John Esquimau’s story must also be flagged because both he and his brother were supported by the Labatt family in London; a family whose legacy due to the famed Labatt brewing company also begs analysis and a place in the construction of regional settler colonial histories. R.P. Labatt, George Labatt and a “Mrs. Labatt” are amongst those named within the family that have ties to John’s sponsorship. Both George and Mrs. Labatt send separate funds to Wilson in the late 1870’s throughout the early 1880’s – perhaps suggesting the two were not married but still demonstrating a family-wide involvement. Wilson also addresses a Mrs. R. P. Labatt in his early letters, demonstrating the divide. John Esquimau’s success in his studies also prompted Wilson’s need to have John’s tuition at one of the top tiers being $100 at the time, exhibiting how this student sponsorship was reliant on wealthy settler families as compared to Sunday School donations. A letter to the Bishop of Algoma about the operations of the Shingwauk Home also emphasize the Labatts’ financial involvement:
“The news about Mrs. Labatt is most encouraging – I hope her agent may soon put the impression that my wants are immediate – literally I had not a penny in bank or pocket for several weeks.”
Clearly, Wilson was suggesting their prominence as a wealthy colonial family to be a major benefit for the school when he was pressed for funds in its early years. This flow of resources also demonstrates his reliance on benefactors as a source of funding for the schools compared to large government or church grants. The Labatt connection to the Shingwauk Home, John Esquimau, and to E.F. Wilson, ultimately reconstructs narratives of Great Lakes regional connections as demonstrated through the residential schooling experiences of Indigenous students.
While I brought light to John’s story due to Wilson’s desire for him to attend Huron College, this post is clearly focused on the experience of a male student. Much of the primary research in this project has demonstrated a gendered factor in the schooling fundraising through influential colonial women, like Mrs. Labatt or Miss Peache, donating to the Wawanosh and Shingwauk Homes. These women, amid many other Women’s Societies and their donations, are often recognized in the Algoma Missionary News and the Shingwauk Home school newspaper Our Forest Children. This summer, I participated in the 2019 Manitoulin Island Historical Summer Institute at the Ojibwe Cultural Foundation, where the theme of Anishinaabe women (Anishinaabekwe) leadership has prompted me to consider the way this project has been approached as I analyze these historical figures. Wilson’s letters and direct involvement with the boys can overshadow some girl student narratives, while concurrently, the prominence of settler women and sympathy for the mission cause equally appear in Wilson’s correspondences with donors. Ultimately, the experiences of the Esquimau sisters also deserve attention; they are funded by Sunday Schools such as All Saint’s School in Toronto (for Martha) to St. Matthew’s School Quebec (for Susan). Susan Esquimau also goes on to teach on Birch Island. I hope to investigate the siblings’ time at the Homes and post-schooling life more as Wilson’s letters unfold, and as I attempt to recall the research themes from MISHI. We all were reminded that stories of Anishinaabekwe may not be dominant in the archive, but they are certainly there and have influence. The Esquimau family’s experience at Shingwauk and Wawanosh demonstrates networks of place, land, Anglicanism, and more importantly: resiliency of the students as they navigated a settler-colonial society.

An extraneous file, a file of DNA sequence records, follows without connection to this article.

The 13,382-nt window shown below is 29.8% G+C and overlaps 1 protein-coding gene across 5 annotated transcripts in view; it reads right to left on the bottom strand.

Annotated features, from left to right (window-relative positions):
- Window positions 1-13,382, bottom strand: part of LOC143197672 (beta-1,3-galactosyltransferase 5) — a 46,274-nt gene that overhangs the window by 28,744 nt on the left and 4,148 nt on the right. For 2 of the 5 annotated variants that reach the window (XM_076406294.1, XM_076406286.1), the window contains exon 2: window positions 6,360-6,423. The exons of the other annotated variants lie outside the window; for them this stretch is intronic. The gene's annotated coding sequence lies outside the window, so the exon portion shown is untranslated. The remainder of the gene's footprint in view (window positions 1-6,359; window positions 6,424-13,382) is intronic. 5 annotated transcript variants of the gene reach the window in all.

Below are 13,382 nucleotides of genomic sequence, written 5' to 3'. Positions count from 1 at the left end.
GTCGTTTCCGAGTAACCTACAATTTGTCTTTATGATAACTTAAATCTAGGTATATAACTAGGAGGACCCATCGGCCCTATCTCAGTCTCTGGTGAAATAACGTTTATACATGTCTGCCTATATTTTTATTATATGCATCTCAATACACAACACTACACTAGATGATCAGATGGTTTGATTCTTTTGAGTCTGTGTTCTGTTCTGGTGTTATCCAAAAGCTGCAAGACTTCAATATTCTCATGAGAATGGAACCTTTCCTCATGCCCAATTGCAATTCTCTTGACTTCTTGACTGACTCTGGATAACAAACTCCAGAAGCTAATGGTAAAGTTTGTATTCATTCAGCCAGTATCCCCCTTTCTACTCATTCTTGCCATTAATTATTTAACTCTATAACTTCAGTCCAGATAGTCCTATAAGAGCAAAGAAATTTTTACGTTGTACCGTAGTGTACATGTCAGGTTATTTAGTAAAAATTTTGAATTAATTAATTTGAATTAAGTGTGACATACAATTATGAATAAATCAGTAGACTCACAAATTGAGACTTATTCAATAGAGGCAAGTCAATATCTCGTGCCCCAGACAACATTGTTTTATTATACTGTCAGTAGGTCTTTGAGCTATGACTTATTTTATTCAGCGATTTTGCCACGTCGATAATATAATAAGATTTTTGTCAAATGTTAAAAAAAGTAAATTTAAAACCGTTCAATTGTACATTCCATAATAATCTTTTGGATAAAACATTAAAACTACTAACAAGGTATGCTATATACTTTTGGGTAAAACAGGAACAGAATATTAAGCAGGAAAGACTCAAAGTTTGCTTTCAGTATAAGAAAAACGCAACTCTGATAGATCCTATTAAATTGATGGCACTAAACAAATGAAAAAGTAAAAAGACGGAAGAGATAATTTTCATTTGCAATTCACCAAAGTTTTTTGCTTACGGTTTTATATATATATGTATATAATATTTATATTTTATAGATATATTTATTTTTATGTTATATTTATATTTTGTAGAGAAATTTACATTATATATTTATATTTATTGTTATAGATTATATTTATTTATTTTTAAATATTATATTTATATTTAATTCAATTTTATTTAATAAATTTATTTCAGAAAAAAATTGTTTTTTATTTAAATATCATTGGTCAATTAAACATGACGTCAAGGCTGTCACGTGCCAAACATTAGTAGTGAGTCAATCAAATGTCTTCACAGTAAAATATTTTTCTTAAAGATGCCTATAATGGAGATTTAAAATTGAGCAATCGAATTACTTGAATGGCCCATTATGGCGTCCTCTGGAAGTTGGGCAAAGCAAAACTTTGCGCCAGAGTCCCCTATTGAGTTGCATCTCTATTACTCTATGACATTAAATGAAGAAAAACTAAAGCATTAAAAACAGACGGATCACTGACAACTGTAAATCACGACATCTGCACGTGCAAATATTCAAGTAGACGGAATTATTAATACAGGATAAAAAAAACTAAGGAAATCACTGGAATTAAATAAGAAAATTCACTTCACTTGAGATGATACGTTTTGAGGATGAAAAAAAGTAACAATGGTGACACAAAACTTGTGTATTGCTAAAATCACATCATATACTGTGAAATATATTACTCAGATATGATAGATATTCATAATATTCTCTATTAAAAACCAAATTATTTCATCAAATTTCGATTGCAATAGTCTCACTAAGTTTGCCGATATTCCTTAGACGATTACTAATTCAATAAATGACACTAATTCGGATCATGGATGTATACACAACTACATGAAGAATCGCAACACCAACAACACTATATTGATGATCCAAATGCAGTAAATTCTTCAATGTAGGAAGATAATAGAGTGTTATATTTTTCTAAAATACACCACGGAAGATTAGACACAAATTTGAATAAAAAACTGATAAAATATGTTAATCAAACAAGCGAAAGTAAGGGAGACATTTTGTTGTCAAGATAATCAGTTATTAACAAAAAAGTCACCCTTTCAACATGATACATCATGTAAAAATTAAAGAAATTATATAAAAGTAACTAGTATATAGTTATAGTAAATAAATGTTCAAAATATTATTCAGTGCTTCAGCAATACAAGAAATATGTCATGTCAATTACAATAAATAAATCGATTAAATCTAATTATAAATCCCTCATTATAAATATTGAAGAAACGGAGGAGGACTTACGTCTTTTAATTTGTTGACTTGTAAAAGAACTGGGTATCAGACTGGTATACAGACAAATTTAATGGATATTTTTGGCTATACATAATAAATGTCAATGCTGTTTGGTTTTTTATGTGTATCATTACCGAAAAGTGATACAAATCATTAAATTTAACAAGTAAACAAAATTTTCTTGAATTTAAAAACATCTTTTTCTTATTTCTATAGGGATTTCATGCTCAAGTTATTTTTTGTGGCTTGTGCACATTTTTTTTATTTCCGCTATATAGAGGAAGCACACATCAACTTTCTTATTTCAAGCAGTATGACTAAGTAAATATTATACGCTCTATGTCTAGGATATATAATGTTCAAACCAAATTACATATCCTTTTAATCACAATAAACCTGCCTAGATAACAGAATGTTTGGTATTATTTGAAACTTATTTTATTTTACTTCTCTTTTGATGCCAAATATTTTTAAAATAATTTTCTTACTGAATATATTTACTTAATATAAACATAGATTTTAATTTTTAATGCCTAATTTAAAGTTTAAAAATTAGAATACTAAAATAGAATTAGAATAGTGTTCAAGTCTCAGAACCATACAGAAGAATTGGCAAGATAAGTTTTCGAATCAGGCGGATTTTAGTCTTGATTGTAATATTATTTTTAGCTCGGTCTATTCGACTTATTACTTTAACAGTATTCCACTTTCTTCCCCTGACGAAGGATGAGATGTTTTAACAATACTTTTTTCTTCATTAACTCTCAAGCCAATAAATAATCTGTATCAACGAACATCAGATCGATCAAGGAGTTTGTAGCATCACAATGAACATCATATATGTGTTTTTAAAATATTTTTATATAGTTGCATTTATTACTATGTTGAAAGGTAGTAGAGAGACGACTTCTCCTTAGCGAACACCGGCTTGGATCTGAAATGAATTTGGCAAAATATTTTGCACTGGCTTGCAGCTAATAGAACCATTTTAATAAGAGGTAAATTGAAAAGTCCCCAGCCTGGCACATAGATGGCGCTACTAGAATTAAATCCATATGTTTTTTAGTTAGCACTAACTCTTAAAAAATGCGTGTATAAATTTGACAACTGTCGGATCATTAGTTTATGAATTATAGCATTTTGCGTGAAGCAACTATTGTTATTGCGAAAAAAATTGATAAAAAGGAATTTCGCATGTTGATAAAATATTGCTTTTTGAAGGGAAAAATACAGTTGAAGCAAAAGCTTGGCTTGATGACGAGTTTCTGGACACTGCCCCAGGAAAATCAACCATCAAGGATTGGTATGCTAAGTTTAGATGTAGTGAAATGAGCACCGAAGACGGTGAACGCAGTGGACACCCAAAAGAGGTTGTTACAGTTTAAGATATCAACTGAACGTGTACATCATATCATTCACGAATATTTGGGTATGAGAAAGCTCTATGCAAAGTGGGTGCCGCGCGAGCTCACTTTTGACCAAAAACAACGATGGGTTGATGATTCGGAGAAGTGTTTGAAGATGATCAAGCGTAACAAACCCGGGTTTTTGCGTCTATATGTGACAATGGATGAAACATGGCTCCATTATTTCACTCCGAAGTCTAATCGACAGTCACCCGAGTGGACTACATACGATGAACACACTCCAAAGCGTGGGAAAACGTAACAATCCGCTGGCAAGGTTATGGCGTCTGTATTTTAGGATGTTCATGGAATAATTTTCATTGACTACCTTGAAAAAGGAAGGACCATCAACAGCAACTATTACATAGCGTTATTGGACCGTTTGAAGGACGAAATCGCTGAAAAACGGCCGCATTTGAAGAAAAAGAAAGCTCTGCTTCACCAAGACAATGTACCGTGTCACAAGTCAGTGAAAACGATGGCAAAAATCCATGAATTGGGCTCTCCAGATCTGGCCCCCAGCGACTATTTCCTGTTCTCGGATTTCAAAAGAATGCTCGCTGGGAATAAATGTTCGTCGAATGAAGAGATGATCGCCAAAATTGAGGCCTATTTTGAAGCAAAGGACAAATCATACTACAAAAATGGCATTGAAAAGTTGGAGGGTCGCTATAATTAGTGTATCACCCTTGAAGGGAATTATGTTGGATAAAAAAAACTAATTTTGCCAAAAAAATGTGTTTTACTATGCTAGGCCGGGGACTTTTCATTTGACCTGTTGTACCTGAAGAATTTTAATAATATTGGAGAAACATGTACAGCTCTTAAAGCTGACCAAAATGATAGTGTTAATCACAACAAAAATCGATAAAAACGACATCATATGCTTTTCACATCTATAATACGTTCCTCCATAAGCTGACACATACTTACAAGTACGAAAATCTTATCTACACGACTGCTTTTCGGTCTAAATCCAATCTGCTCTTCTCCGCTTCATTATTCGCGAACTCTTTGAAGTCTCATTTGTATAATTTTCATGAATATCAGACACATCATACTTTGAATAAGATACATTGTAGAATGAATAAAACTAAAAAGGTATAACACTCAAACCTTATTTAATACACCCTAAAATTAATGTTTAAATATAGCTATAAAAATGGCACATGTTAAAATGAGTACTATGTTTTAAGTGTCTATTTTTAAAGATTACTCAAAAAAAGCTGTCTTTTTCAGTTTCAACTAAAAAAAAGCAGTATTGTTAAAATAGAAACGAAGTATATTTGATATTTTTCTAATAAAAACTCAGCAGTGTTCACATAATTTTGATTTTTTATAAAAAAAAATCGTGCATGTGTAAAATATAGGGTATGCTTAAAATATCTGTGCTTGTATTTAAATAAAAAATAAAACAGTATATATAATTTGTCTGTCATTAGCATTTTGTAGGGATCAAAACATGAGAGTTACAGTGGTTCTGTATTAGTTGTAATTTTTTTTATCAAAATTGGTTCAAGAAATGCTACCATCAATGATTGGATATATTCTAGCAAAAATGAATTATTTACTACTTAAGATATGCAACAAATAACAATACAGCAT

E. F. Wilson, to The Warden of the Penitentiaries Kingston, September 24th 1877, Letter book series, 1876-1878, p. 308.
 “Shingwauk Narratives: Sharing Residential School History,” Open Library Pressbooks, https://ecampusontario.pressbooks.pub/shingwauknarratives/chapter/staff-and-student-relationships/.
 E.F. Wilson, to My dear Lord, February 17th 1880, Letter book series, 1878-1881, p. 162
 E. F. Wilson, to Miss Peache, February 11th 1882, Letter book series, 1881-1882, pp. 242-243.
 E. F. Wilson, to the Honourable Superintendent General of Indian Affairs, June 30th 1884, Letter book series,1883-1885, pp. 247-252.
 E. F. Wilson, to Mrs. R.P. Labatt, September 18th 1878, Letter book series, 1878-1879, p. 233
 “Teachers Amongst their own People”: Kanyen’kehá:ka (Mohawk) Women Teachers in Nineteenth-Century Tyendinaga and Grand River, Ontario,” p. 40.
 E. F. Wilson, to My dear Madam, May 28th 1878, Letter book series, 1878-1879, pp. 146-147
 E. F. Wilson, to Messers Rice Lewis, January 7th 1878, Letter book series, 1876-1878, p. 451
 E. F. Wilson, to the Honourable Superintendent General of Indian Affairs, June 30th 1884, Letter book series,1883-1885, pp. 247-252.
As a student of Huron University College, I can see how important the history of this institution, established before confederation, is to its identity. But this history should not be celebrated without an acknowledgment of what Huron’s social and political influences were in early colonial Canada. Huron, and many of its founders and key sponsors, were key in financially sustaining both the Mohawk Institute in Brantford Ontario, and Shingwauk Residential School in Sault Ste. Marie, Ontario. Students should understand the institution’s past in order to navigate their studies as truth and reconciliation is beginning to be navigated between settlers and Indigenous peoples. It is the hope that this blog will help document some of the truths behind “True Religion and Sound Learning.”